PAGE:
Jennifer Johnston-Jones, Ph.D.
Communicate better with your spouse
How can we communicate better with each other? The most important relationship you’ll have in your adult life is the one with your spouse. You need to learn how to communicate all over again. Most likely the way you’ve been communicating is fine for less intimate relationships, and it works with your family because you’ve most likely already achieved some strong intimacy with them. However, in order to increase your intimacy with a spouse, most people will need to completely change the way they communicate. If you want to communicate better with your spouse, I’m a big fan of Marcia Rosenberg and non-violent communication. To put it simply it’s about having empathy toward your partner and owning your feelings and not putting blame on others. It sounds like common sense, but very few are actually able to do it.
Let me give you an example. When one person (example the wife) is really wanting more time with her husband, but the husband is feeling exhausted and burned out. Because her spouse is exhausted, this may cause her to want even more time, and to feel rejected.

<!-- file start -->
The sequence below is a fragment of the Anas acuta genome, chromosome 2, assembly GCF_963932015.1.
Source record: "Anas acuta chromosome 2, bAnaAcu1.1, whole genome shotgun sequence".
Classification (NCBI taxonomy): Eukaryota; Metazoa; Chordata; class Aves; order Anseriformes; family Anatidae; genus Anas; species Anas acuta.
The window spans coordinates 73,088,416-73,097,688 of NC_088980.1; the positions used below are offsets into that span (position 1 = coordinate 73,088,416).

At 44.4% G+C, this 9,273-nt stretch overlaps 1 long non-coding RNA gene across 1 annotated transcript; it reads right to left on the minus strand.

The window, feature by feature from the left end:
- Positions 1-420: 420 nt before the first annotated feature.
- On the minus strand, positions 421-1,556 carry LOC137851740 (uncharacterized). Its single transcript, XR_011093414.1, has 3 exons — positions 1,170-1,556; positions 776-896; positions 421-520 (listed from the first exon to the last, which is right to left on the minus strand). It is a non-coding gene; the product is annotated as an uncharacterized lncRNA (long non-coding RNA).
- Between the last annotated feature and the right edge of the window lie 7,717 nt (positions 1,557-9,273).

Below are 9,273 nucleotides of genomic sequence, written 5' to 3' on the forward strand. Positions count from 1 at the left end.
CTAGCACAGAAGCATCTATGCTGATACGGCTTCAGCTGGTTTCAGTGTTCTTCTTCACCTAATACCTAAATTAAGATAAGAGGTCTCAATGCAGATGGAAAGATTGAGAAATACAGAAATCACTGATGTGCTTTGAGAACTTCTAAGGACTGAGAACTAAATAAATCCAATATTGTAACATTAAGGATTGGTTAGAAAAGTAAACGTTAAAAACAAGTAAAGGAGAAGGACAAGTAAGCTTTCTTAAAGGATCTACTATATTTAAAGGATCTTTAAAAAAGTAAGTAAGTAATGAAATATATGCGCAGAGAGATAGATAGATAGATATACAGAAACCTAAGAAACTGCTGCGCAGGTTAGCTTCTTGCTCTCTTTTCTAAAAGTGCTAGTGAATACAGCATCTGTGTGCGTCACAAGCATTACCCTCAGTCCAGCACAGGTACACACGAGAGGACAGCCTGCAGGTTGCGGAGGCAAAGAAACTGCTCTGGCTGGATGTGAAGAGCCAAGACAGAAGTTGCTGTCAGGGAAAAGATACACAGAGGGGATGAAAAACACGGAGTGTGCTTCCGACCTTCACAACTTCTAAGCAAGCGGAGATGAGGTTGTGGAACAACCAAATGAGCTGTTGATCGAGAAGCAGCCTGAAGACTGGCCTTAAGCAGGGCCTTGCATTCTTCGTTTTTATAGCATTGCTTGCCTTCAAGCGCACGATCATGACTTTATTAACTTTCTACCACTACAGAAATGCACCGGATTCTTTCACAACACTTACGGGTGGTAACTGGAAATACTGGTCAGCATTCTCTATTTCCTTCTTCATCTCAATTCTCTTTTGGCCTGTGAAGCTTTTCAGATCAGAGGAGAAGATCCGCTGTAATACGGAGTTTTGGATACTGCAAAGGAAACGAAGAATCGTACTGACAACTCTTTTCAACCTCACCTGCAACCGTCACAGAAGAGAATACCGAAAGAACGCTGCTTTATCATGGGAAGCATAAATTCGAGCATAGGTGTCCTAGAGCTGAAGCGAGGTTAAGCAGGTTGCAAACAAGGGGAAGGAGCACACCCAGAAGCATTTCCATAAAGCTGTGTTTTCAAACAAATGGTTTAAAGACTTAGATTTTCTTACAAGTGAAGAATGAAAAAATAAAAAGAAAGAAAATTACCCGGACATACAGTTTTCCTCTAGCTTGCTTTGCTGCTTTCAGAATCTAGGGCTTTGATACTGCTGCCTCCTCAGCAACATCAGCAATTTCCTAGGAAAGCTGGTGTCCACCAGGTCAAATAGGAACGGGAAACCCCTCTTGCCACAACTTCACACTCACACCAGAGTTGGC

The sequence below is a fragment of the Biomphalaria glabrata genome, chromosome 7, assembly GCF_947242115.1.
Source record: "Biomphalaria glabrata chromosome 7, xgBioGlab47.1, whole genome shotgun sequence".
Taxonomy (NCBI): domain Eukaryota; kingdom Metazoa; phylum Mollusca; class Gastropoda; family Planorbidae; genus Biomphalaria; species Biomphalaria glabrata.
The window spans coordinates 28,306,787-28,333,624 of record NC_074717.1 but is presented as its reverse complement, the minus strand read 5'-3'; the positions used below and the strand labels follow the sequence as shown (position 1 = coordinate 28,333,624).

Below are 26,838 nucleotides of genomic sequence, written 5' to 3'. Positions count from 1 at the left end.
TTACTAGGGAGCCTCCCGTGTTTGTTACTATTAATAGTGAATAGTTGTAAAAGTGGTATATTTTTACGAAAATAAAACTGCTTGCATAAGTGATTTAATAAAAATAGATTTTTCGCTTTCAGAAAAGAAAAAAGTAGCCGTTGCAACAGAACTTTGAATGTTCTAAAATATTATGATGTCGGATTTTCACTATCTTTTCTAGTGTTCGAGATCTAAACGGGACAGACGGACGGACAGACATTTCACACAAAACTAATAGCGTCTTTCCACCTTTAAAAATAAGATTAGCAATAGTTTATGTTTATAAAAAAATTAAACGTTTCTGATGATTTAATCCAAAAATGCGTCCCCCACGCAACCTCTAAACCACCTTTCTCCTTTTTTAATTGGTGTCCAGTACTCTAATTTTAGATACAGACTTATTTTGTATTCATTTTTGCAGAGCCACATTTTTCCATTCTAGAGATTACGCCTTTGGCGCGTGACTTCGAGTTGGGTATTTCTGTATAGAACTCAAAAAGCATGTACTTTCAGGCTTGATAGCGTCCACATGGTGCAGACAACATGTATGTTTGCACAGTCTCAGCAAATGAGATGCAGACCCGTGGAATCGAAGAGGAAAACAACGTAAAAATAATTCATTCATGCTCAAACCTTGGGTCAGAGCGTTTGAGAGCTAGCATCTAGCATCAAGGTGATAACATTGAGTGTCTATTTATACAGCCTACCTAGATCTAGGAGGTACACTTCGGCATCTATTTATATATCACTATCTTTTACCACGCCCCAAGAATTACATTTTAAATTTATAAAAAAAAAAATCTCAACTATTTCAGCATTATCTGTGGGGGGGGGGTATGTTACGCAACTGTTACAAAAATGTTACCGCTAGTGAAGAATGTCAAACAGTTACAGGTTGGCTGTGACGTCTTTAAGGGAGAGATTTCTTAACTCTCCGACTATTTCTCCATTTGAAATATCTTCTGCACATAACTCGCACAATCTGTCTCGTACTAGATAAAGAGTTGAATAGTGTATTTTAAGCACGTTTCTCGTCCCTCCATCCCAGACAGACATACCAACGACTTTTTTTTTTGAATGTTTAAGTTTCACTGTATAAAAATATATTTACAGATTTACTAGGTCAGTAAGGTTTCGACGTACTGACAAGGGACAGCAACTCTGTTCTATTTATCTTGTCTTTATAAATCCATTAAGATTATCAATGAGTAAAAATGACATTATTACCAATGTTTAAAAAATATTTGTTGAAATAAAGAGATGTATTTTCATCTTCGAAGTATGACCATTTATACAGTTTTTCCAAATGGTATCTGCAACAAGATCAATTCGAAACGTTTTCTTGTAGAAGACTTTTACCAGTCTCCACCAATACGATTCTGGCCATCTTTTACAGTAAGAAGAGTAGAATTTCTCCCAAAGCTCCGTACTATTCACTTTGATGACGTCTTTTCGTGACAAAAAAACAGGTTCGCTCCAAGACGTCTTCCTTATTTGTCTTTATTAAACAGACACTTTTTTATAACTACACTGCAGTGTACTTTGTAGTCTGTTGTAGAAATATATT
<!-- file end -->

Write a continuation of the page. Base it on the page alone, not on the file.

What is actually going on in the wife’s head is brain activity. Her frontal lobes are saying, “I’m pissed off at him because he’s never around.” Well, if he heard it unfiltered just like that he would become defensive immediately. He would think she is wanting me to be around. I don’t want to or I can’t be around, and the door closes.
However, if she takes that same emotion, “I’m pissed off at him…” and recognizes it as anger, she can dig further into this anger. What are the other emotions that are connected to this anger? Are they loneliness? Are they exhaustion? Are they disappointment?
So start with finding the underlying feelings that are underneath the big feelings. They’re softer, they’re easier to hear. And then own them. I’m pissed off you’re not around. That’s option A. Option B would be, I’m really feeling hurt because I was hoping you would want to spend more time with me and I don’t see you very often. It’s much harder to do. It sounds good intellectually, but bridging the gap between strong, passionate emotions and making them come out in a way where the other person is not going to become defensive is a challenge. It’s settling yourself and being responsible for every one of your feelings. No one can make you feel anything you do not already feel. So you need to truly own your feelings and not place the blame inadvertently on your partner.
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